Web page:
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Yacht Club pier rebuild gets first nod

New structure may be raised higher above the river

By MEGHAN BRADBURY - | May 9, 2024

Hurricane Ian, a near Category-5 hurricane that made landfall on Cayo Costa on Sept. 28, damaged much of the park’s facilities including the pier which was a near total loss, as was the playground and nearby structures, including the restrooms. FILE/VALARIE HARRING

It could take as long as three years but the Cape Coral Yacht Club may get a new, higher pier to replace the one destroyed by Hurricane Ian.

Cape Coral City Council on Wednesday agreed that removing the existing piles to allow the new pier to raised was the best option.

Meanwhile, Council also discussed the possibility of a temporary, shorter, pier for the community.

The consensus was reached following a presentation by Capital Improvements interim Director David Hyyti.

Hyyti said Kimley Horne did a visual and underwater inspection of the pier pilings and came back to the city with a report. From that report, a more in-depth investigation was done to explore the conditions of the jackets on the pilings and different recommendations on how to proceed.

One of those options — go back and take the existing piles that were damaged, as well as the ones deconstructed, and put new jackets on them, to include 24 piles. This would give a 15-year service life.

Another option was to put new jackets on all the pilings so they all have the same life cycle — 25 years.

Hyyti said part of the restoration involves work to the existing jackets, as they have a grout layer between the protected jacket and the original piles.

“The plan would be to add reinforcing steel and a new jacket that would encase the existing pile and then that would be filled with grout,” he said. “The jacketing has a zinc metal layer to it to provide some protection from corrosion from the salt water. It provides an extra level of protection as time goes on.”

There also were options for the Council to consider for redoing the pier.

Under the first option, some of the piles would be restored before rebuilding the pier.

“We wouldn’t change the location, height, or structure. We would change the piles and put a new deck on it,” Hyyti said. “The first option is the cheapest, but it doesn’t give us quite as long of a lifecycle for the pier. We would have to monitor the piles that don’t get repaired.”

This option would involve permitting, which could take between six to nine months. The total cost would be $4,322,000.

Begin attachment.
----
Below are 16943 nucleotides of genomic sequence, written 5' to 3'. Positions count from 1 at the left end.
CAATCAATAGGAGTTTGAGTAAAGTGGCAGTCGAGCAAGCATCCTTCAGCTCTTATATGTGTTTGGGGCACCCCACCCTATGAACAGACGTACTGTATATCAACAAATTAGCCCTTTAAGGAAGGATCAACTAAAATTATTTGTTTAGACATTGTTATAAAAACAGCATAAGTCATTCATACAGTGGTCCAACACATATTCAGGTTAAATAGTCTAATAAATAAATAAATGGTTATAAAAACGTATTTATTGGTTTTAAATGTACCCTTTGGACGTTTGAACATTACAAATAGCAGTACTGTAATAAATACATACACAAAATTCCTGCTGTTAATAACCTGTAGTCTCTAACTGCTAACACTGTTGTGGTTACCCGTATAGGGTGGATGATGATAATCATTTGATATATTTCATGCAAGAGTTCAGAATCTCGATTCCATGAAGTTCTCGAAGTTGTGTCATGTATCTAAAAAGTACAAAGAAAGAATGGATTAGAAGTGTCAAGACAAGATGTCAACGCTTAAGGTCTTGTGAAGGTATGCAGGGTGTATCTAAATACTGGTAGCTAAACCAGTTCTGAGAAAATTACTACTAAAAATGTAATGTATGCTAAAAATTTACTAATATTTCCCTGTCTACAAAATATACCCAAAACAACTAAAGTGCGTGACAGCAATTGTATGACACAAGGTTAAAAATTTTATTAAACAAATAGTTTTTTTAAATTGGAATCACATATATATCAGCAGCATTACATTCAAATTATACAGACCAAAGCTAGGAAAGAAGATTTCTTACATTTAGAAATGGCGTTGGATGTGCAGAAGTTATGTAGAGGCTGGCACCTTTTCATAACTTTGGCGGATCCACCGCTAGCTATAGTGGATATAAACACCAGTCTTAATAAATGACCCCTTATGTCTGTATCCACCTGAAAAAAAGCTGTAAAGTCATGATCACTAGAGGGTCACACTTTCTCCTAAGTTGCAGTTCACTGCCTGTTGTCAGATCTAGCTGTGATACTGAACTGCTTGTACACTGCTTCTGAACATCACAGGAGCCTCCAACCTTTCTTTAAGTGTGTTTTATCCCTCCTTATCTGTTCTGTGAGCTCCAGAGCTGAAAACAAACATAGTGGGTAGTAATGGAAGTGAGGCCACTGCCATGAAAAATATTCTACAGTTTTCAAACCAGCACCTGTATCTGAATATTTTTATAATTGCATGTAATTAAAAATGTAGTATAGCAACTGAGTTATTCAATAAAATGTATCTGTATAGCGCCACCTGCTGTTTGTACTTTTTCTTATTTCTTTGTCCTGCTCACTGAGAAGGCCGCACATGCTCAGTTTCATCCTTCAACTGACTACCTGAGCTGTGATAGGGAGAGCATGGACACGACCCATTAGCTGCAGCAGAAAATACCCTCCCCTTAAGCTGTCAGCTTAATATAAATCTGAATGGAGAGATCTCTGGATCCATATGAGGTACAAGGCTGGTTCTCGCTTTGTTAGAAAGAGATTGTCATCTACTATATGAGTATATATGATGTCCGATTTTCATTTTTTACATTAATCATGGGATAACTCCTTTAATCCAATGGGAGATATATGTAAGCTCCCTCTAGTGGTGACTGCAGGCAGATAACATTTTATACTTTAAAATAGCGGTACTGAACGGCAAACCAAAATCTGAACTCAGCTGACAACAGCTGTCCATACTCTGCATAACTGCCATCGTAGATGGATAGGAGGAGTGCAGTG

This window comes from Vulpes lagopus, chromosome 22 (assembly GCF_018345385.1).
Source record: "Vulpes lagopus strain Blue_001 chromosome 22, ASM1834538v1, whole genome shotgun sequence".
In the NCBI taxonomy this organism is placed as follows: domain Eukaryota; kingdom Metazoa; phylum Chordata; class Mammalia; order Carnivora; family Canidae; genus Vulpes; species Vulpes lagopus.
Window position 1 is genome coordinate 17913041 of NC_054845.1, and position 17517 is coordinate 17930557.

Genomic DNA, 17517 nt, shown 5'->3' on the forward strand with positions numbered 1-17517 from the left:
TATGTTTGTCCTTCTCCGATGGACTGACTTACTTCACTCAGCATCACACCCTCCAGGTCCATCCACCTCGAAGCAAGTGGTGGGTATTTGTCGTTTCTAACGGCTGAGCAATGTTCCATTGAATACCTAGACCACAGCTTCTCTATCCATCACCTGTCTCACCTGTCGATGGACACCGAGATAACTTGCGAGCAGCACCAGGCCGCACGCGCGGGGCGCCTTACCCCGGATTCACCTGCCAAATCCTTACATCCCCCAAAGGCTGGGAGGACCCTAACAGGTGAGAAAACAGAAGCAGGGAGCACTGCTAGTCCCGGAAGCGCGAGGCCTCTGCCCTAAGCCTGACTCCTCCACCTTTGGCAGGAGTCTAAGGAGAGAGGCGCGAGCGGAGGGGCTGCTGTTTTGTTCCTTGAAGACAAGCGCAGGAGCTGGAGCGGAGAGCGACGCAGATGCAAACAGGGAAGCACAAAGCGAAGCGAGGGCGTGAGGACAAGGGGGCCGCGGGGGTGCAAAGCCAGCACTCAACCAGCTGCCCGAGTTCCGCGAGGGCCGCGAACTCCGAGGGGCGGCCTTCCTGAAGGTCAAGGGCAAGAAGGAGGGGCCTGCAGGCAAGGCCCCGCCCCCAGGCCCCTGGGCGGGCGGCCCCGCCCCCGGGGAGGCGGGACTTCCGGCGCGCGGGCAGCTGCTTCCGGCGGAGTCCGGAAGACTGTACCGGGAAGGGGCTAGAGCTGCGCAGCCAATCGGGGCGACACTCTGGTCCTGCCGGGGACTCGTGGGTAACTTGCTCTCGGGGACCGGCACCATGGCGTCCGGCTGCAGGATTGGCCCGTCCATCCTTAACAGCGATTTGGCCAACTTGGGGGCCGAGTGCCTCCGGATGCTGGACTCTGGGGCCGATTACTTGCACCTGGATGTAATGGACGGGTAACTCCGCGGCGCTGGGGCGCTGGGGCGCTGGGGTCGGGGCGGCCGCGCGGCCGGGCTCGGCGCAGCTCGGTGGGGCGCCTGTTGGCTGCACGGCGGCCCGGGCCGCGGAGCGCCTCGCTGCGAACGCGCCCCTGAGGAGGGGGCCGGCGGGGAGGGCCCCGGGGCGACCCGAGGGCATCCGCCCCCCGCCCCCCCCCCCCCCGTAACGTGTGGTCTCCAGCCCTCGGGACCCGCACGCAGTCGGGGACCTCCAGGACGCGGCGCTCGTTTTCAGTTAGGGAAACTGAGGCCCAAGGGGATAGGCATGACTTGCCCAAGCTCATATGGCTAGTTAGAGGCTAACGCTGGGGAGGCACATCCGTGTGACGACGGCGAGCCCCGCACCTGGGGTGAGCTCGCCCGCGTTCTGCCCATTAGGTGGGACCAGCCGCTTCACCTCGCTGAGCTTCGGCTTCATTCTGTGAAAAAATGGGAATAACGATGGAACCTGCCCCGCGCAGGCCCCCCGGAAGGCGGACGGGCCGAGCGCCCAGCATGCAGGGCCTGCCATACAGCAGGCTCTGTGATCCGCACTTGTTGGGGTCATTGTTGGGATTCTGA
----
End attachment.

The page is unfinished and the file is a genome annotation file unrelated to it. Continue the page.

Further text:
The second option would be to remove the piles and put in all new piles. Hyyti said since that is considered new construction, they would have to get a full Army Corps of Engineers permit, which could take 12 to 18 months or longer. This would have a total cost of $6,574,000.

The last option, which Council agreed was the best choice, has a price tag of $5,404,000. Hyyti said removing the piles would be less expensive, but it would take a little longer to do the permitting.

One of the advantages of redoing the piles and pier is increasing the elevation of the pier, Hyyti said.

“One of the advantages — the current elevation of the structure is low. The piers are 10 or 12 feet off the water. Our pier is only a few feet off the water. I think in order to help with the hardening of the new structure it would be a benefit to install new pilings and raise the structure,” he said.

Hyyti said with flood elevation and the pier it would be 11 feet compared to the current structure of just under 5. It would be a 6-foot difference if the city wants to get it above the FEMA flood elevation.

That, however, is not a requirement.

“It’s not a habitable structure. You don’t have to meet the minimum flood elevation,” Hyyti said. “It would certainly help with the FEMA funding if we continue to harden and protect assets if we did raise it up.”

The council discussed building a temporary structure as the wait time for residents could be a long one.

Councilmember Robert Welsh said it could potentially be 36 months before a new pier is done.

“I think there shouldn’t be any problem putting a new structure on part of it. You don’t need any additional permitting. We can do that quickly,” Hyyti said.